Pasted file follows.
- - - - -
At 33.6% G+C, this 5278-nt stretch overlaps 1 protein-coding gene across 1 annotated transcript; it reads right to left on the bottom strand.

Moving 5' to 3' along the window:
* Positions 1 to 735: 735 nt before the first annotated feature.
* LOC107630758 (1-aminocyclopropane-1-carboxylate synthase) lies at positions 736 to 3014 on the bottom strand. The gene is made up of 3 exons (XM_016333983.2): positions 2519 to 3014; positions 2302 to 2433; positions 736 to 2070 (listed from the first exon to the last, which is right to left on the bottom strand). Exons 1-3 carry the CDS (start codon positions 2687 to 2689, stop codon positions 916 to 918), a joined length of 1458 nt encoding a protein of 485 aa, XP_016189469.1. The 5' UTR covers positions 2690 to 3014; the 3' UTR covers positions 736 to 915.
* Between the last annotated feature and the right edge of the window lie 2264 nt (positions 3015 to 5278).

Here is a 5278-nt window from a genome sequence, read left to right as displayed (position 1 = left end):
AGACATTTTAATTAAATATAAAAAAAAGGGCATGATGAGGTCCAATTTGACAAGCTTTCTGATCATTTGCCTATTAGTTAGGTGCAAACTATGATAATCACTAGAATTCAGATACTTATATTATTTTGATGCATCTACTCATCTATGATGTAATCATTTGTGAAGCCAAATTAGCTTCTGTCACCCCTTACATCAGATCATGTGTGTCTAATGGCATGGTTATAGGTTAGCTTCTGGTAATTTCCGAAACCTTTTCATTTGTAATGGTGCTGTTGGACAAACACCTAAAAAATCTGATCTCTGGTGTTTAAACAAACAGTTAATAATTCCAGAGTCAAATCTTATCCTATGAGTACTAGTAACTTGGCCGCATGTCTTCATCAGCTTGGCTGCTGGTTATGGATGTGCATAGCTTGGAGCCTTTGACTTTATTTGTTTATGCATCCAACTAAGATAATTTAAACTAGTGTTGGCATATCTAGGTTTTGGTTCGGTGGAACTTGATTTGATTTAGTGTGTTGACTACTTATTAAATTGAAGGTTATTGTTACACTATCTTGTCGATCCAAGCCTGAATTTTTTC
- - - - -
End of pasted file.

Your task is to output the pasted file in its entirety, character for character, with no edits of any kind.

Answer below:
At 33.6% G+C, this 5278-nt stretch overlaps 1 protein-coding gene across 1 annotated transcript; it reads right to left on the bottom strand.

Moving 5' to 3' along the window:
* Positions 1 to 735: 735 nt before the first annotated feature.
* LOC107630758 (1-aminocyclopropane-1-carboxylate synthase) lies at positions 736 to 3014 on the bottom strand. The gene is made up of 3 exons (XM_016333983.2): positions 2519 to 3014; positions 2302 to 2433; positions 736 to 2070 (listed from the first exon to the last, which is right to left on the bottom strand). Exons 1-3 carry the CDS (start codon positions 2687 to 2689, stop codon positions 916 to 918), a joined length of 1458 nt encoding a protein of 485 aa, XP_016189469.1. The 5' UTR covers positions 2690 to 3014; the 3' UTR covers positions 736 to 915.
* Between the last annotated feature and the right edge of the window lie 2264 nt (positions 3015 to 5278).

Here is a 5278-nt window from a genome sequence, read left to right as displayed (position 1 = left end):
AGACATTTTAATTAAATATAAAAAAAAGGGCATGATGAGGTCCAATTTGACAAGCTTTCTGATCATTTGCCTATTAGTTAGGTGCAAACTATGATAATCACTAGAATTCAGATACTTATATTATTTTGATGCATCTACTCATCTATGATGTAATCATTTGTGAAGCCAAATTAGCTTCTGTCACCCCTTACATCAGATCATGTGTGTCTAATGGCATGGTTATAGGTTAGCTTCTGGTAATTTCCGAAACCTTTTCATTTGTAATGGTGCTGTTGGACAAACACCTAAAAAATCTGATCTCTGGTGTTTAAACAAACAGTTAATAATTCCAGAGTCAAATCTTATCCTATGAGTACTAGTAACTTGGCCGCATGTCTTCATCAGCTTGGCTGCTGGTTATGGATGTGCATAGCTTGGAGCCTTTGACTTTATTTGTTTATGCATCCAACTAAGATAATTTAAACTAGTGTTGGCATATCTAGGTTTTGGTTCGGTGGAACTTGATTTGATTTAGTGTGTTGACTACTTATTAAATTGAAGGTTATTGTTACACTATCTTGTCGATCCAAGCCTGAATTTTTTC